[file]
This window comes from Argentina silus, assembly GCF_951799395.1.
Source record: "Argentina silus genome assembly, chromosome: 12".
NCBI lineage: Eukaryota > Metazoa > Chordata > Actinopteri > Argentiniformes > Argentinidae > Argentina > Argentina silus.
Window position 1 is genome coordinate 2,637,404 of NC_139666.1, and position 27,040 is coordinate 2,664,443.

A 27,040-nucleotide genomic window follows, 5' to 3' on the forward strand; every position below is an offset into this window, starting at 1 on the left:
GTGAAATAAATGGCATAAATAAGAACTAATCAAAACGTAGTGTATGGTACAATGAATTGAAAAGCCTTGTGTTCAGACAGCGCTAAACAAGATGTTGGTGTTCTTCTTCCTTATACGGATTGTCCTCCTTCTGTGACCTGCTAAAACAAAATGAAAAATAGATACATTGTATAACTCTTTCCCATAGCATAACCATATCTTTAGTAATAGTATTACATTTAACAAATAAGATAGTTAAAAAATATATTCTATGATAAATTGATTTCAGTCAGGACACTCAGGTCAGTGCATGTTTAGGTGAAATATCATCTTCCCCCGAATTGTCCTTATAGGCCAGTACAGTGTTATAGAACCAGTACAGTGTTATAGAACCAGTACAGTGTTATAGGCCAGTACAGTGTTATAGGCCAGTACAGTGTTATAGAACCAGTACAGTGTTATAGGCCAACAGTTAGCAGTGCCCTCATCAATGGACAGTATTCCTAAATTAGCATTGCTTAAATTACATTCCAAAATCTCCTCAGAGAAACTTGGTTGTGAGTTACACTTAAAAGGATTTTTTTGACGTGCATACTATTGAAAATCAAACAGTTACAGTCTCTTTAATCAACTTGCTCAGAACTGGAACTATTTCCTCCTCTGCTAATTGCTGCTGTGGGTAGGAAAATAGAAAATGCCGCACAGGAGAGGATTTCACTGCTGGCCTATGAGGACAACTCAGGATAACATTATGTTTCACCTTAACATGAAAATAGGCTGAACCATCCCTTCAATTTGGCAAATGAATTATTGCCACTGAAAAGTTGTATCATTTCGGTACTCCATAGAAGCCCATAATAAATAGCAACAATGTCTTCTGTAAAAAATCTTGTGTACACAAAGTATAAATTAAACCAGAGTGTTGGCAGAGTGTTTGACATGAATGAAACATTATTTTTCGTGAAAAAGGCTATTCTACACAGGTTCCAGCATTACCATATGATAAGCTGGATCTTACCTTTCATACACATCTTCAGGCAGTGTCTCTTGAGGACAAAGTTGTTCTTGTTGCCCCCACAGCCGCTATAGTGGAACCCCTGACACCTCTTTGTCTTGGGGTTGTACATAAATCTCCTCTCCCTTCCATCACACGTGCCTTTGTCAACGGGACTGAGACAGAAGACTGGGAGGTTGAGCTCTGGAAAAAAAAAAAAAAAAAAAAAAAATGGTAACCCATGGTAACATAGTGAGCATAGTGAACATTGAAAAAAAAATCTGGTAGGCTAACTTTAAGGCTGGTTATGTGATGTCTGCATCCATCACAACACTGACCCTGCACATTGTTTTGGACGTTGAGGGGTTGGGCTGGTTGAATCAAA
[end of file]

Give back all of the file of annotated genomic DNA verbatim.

This window comes from Argentina silus, assembly GCF_951799395.1.
Source record: "Argentina silus genome assembly, chromosome: 12".
NCBI lineage: Eukaryota > Metazoa > Chordata > Actinopteri > Argentiniformes > Argentinidae > Argentina > Argentina silus.
Window position 1 is genome coordinate 2,637,404 of NC_139666.1, and position 27,040 is coordinate 2,664,443.

A 27,040-nucleotide genomic window follows, 5' to 3' on the forward strand; every position below is an offset into this window, starting at 1 on the left:
GTGAAATAAATGGCATAAATAAGAACTAATCAAAACGTAGTGTATGGTACAATGAATTGAAAAGCCTTGTGTTCAGACAGCGCTAAACAAGATGTTGGTGTTCTTCTTCCTTATACGGATTGTCCTCCTTCTGTGACCTGCTAAAACAAAATGAAAAATAGATACATTGTATAACTCTTTCCCATAGCATAACCATATCTTTAGTAATAGTATTACATTTAACAAATAAGATAGTTAAAAAATATATTCTATGATAAATTGATTTCAGTCAGGACACTCAGGTCAGTGCATGTTTAGGTGAAATATCATCTTCCCCCGAATTGTCCTTATAGGCCAGTACAGTGTTATAGAACCAGTACAGTGTTATAGAACCAGTACAGTGTTATAGGCCAGTACAGTGTTATAGGCCAGTACAGTGTTATAGAACCAGTACAGTGTTATAGGCCAACAGTTAGCAGTGCCCTCATCAATGGACAGTATTCCTAAATTAGCATTGCTTAAATTACATTCCAAAATCTCCTCAGAGAAACTTGGTTGTGAGTTACACTTAAAAGGATTTTTTTGACGTGCATACTATTGAAAATCAAACAGTTACAGTCTCTTTAATCAACTTGCTCAGAACTGGAACTATTTCCTCCTCTGCTAATTGCTGCTGTGGGTAGGAAAATAGAAAATGCCGCACAGGAGAGGATTTCACTGCTGGCCTATGAGGACAACTCAGGATAACATTATGTTTCACCTTAACATGAAAATAGGCTGAACCATCCCTTCAATTTGGCAAATGAATTATTGCCACTGAAAAGTTGTATCATTTCGGTACTCCATAGAAGCCCATAATAAATAGCAACAATGTCTTCTGTAAAAAATCTTGTGTACACAAAGTATAAATTAAACCAGAGTGTTGGCAGAGTGTTTGACATGAATGAAACATTATTTTTCGTGAAAAAGGCTATTCTACACAGGTTCCAGCATTACCATATGATAAGCTGGATCTTACCTTTCATACACATCTTCAGGCAGTGTCTCTTGAGGACAAAGTTGTTCTTGTTGCCCCCACAGCCGCTATAGTGGAACCCCTGACACCTCTTTGTCTTGGGGTTGTACATAAATCTCCTCTCCCTTCCATCACACGTGCCTTTGTCAACGGGACTGAGACAGAAGACTGGGAGGTTGAGCTCTGGAAAAAAAAAAAAAAAAAAAAAAAATGGTAACCCATGGTAACATAGTGAGCATAGTGAACATTGAAAAAAAAATCTGGTAGGCTAACTTTAAGGCTGGTTATGTGATGTCTGCATCCATCACAACACTGACCCTGCACATTGTTTTGGACGTTGAGGGGTTGGGCTGGTTGAATCAAA